When you run out of money…

Cycle-touring, Expeditions, Adventures, Major cycle routes NOT LeJoG (see other special board)
nirakaro
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When you run out of money…

Postby nirakaro » 1 Dec 2019, 9:18am

I had a friend who cycled the length of South America. Reminiscing about the ride, he remarked, 'It's when you run out of money that the interesting things happen.'
I'm far too cautious now to get into that kind of situation (and, it has to be said, my tours don't produce many 'interesting' stories), but odd moments of my less-cautious youth certainly bear out his opinion. Any views or tales?

vegan dog
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Re: When you run out of money…

Postby vegan dog » 1 Dec 2019, 10:02am

Thats a very interesting subject!

My girlfriends best friend hitch hiked around the world with her boyfriend 20 years ago and wrote a book called led by destiny
https://www.amazon.co.uk/Led-Destiny-Hi ... 8373802053

They went with just $500. Kinga was an amazing person who truly believed in destiny and things always seemed to work out when they ran out of money. They got small jobs, teaching English etc. On one occasion they met a really wealthy man on the road and got a well paid job looking after his house while he went travelling. Tragically Kinga died a number of years ago from Malaria while hitch hiking solo across Africa.

25 years ago my girlfriend ran out of money in South America and they started doing street performances in a up market shopping precinct after they had befriended the manager of the complex. I don't know if you have seen those people who pretend to be statutes in the street, often masked in white paint? That's what they were doing, but it was a novel idea at the time and nobody else was doing it. It was aided by the fact that they were westerners and the locals were generally intrigued. In those days they were earning a couple of hundred pounds a day, which does not sound much today, but it was in south America 25 years ago! Consequently they came back with much more money than they went with.

I think all you need is an open mind and a bit of creativity. Running out of money should not be a disaster. A lack of money should never stop someone from realising their dreams. I am even toying with the idea of setting an intentional low budget for my world tour, not because of a lack of money but as a challenge. I also think it would make a great book or video vlog.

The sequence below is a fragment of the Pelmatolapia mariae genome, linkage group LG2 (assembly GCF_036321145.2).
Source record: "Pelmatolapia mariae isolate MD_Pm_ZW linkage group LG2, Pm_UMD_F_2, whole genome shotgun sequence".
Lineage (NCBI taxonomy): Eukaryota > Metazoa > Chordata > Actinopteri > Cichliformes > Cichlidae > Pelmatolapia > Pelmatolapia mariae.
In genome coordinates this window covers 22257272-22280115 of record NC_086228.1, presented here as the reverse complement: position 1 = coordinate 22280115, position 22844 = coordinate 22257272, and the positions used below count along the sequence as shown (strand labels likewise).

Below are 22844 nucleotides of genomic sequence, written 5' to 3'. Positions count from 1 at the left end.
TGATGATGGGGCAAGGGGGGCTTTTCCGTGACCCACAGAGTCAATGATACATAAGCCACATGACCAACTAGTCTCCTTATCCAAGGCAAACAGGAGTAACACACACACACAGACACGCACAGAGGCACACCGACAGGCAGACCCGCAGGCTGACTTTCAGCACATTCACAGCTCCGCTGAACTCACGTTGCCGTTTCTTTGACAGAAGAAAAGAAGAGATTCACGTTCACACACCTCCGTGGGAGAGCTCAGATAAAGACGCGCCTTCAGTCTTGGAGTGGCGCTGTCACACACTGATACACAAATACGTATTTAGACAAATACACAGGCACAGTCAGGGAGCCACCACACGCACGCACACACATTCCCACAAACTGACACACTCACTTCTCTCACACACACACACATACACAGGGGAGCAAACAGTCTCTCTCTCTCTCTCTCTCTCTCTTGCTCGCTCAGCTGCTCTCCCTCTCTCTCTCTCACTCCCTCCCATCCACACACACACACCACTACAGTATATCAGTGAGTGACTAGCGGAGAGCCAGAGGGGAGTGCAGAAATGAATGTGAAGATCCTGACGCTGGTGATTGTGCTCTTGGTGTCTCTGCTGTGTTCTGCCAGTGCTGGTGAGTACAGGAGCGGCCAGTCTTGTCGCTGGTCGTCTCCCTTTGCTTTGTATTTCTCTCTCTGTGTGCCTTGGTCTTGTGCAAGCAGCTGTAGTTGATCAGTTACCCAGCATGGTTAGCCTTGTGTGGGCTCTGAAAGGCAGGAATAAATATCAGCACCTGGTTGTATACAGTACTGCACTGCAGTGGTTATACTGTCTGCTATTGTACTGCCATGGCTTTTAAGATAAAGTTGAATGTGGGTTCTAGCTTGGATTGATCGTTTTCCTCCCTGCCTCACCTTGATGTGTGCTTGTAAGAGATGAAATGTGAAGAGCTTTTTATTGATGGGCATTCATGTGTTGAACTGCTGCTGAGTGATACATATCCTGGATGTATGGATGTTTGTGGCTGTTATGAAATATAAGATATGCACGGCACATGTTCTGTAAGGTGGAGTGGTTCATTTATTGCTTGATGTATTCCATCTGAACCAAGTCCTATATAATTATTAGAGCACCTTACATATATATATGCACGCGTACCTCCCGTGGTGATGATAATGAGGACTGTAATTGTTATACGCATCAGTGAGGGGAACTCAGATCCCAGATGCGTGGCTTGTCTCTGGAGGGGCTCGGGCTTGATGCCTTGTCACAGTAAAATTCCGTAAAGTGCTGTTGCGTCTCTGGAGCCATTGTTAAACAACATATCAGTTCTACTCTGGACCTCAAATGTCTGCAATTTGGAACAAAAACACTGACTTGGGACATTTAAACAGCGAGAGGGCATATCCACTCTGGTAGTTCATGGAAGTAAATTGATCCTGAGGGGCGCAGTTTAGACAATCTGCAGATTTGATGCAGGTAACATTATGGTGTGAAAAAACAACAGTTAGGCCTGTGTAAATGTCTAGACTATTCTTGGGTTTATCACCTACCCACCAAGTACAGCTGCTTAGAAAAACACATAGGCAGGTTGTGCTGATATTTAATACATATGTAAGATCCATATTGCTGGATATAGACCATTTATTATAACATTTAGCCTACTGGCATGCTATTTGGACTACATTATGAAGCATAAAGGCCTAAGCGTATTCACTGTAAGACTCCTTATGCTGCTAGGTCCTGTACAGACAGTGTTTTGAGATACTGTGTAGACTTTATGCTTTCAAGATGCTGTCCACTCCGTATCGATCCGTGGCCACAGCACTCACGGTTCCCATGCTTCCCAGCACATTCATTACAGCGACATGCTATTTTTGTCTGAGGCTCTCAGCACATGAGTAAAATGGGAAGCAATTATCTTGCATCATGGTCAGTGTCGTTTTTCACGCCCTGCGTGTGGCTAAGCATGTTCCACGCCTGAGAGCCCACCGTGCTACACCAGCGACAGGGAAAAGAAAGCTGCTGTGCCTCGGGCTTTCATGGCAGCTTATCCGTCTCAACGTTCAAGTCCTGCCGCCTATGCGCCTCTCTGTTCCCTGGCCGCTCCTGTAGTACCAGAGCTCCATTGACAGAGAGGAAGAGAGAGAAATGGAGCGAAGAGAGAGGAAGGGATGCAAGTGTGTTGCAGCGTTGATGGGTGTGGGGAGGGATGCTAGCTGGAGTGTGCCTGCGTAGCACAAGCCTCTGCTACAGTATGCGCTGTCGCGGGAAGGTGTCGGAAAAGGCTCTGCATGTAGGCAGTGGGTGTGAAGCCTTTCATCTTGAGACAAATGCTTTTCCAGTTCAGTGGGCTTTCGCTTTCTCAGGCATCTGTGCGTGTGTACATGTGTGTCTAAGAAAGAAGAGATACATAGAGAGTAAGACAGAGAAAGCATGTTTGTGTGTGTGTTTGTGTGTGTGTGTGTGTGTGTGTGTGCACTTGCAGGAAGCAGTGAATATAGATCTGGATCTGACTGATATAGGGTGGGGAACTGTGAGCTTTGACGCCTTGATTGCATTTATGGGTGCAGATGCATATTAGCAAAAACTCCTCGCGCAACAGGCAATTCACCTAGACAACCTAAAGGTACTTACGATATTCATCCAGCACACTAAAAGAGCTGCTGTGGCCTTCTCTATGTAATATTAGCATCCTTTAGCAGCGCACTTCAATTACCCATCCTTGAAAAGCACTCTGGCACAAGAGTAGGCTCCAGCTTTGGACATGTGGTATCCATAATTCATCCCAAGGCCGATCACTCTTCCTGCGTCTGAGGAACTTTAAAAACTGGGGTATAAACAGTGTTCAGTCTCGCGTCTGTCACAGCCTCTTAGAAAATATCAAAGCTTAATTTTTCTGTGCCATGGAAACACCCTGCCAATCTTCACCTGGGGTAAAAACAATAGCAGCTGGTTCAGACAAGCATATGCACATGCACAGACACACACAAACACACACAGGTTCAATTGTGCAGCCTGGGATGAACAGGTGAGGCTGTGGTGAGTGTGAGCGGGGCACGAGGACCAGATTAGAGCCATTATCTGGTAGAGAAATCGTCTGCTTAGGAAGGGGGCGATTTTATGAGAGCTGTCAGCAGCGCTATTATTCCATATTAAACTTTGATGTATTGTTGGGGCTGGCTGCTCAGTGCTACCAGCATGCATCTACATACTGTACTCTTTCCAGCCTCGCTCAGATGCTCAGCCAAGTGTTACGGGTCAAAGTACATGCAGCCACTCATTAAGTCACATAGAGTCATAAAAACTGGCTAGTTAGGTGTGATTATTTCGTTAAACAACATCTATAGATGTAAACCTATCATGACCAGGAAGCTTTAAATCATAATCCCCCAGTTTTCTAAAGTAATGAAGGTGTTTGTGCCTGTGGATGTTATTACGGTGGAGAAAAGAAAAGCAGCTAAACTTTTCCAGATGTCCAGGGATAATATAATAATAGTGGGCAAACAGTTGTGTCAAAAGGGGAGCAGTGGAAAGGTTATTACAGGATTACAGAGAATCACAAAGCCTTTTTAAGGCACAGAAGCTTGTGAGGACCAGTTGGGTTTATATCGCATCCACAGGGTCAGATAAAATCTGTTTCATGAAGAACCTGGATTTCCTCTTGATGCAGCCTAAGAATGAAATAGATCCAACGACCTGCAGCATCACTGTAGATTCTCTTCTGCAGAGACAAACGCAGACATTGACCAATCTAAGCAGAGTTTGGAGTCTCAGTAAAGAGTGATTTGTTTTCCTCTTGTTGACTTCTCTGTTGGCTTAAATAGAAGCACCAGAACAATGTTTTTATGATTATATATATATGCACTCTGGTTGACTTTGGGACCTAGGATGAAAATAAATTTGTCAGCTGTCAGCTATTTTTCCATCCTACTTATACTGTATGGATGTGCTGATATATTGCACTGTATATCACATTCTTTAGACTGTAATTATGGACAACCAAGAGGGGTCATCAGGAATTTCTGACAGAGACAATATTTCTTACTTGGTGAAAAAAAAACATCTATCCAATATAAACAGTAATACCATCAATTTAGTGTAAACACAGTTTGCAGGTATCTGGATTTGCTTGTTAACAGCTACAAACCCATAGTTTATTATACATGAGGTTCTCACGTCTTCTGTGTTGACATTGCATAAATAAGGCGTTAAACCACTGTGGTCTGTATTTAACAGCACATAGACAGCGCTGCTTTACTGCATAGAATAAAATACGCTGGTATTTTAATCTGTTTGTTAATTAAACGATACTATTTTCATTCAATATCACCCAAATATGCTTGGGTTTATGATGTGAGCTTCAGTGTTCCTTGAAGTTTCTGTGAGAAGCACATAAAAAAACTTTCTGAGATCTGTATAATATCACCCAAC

LollyKat
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Re: When you run out of money…

Postby LollyKat » 1 Dec 2019, 4:32pm

I've just finished Laurie Lee's As I walked out one midsummer morning about his travels on foot in Spain in the 1930s, supporting himself by busking on his violin. (It's a wonderful book - I've read it several times.)

1982john
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Re: When you run out of money…

Postby 1982john » 1 Dec 2019, 10:20pm

LollyKat wrote:I've just finished Laurie Lee's As I walked out one midsummer morning about his travels on foot in Spain in the 1930s, supporting himself by busking on his violin. (It's a wonderful book - I've read it several times.)


Have you read Alastair Humphrey's reincarnation of that book?

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The utility cyclist
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Re: When you run out of money…

Postby The utility cyclist » 1 Dec 2019, 11:13pm

spending beyond your means early/running out of money is irresponsible IMO not to mention the potential to be extremely dangerous. Not just that but you are likely to put upon people's kindness when others may need it more.

As a Western traveller, a person who is making a LEISURE trip, one that you're not forced to make, I just find it repulsive that one can be putting upon others because of your recklessness in not planning for the unexpected/no fall back plan. sure, there can be times that something really out the ordinary crops up, but then taking steps to avoid those scenarios that are more likely to crop up should be considered first and foremost, particularly when going to the back and beyond and language difficulties. You must have an out plan or just not take the risks of going down a certain route, geographically or otherwise.